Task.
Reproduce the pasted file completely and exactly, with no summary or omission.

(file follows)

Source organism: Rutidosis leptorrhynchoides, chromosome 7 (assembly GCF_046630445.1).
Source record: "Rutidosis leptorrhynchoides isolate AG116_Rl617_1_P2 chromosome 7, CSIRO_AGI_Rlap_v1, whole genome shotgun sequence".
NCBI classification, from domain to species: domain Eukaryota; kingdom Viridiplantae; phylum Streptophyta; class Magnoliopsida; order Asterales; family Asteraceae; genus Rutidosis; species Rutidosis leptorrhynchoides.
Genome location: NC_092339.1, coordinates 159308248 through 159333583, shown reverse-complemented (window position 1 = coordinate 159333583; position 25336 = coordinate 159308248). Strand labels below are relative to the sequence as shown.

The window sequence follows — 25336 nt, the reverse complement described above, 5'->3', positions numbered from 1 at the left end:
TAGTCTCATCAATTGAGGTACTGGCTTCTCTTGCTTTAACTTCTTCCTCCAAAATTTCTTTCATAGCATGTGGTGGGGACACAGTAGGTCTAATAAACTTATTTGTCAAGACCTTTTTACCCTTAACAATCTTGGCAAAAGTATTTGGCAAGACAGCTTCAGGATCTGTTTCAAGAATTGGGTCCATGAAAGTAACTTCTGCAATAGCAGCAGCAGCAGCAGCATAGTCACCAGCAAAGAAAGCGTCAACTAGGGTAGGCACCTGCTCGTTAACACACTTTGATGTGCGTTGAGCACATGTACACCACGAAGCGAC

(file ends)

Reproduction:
Source organism: Rutidosis leptorrhynchoides, chromosome 7 (assembly GCF_046630445.1).
Source record: "Rutidosis leptorrhynchoides isolate AG116_Rl617_1_P2 chromosome 7, CSIRO_AGI_Rlap_v1, whole genome shotgun sequence".
NCBI classification, from domain to species: domain Eukaryota; kingdom Viridiplantae; phylum Streptophyta; class Magnoliopsida; order Asterales; family Asteraceae; genus Rutidosis; species Rutidosis leptorrhynchoides.
Genome location: NC_092339.1, coordinates 159308248 through 159333583, shown reverse-complemented (window position 1 = coordinate 159333583; position 25336 = coordinate 159308248). Strand labels below are relative to the sequence as shown.

The window sequence follows — 25336 nt, the reverse complement described above, 5'->3', positions numbered from 1 at the left end:
TAGTCTCATCAATTGAGGTACTGGCTTCTCTTGCTTTAACTTCTTCCTCCAAAATTTCTTTCATAGCATGTGGTGGGGACACAGTAGGTCTAATAAACTTATTTGTCAAGACCTTTTTACCCTTAACAATCTTGGCAAAAGTATTTGGCAAGACAGCTTCAGGATCTGTTTCAAGAATTGGGTCCATGAAAGTAACTTCTGCAATAGCAGCAGCAGCAGCAGCATAGTCACCAGCAAAGAAAGCGTCAACTAGGGTAGGCACCTGCTCGTTAACACACTTTGATGTGCGTTGAGCACATGTACACCACGAAGCGAC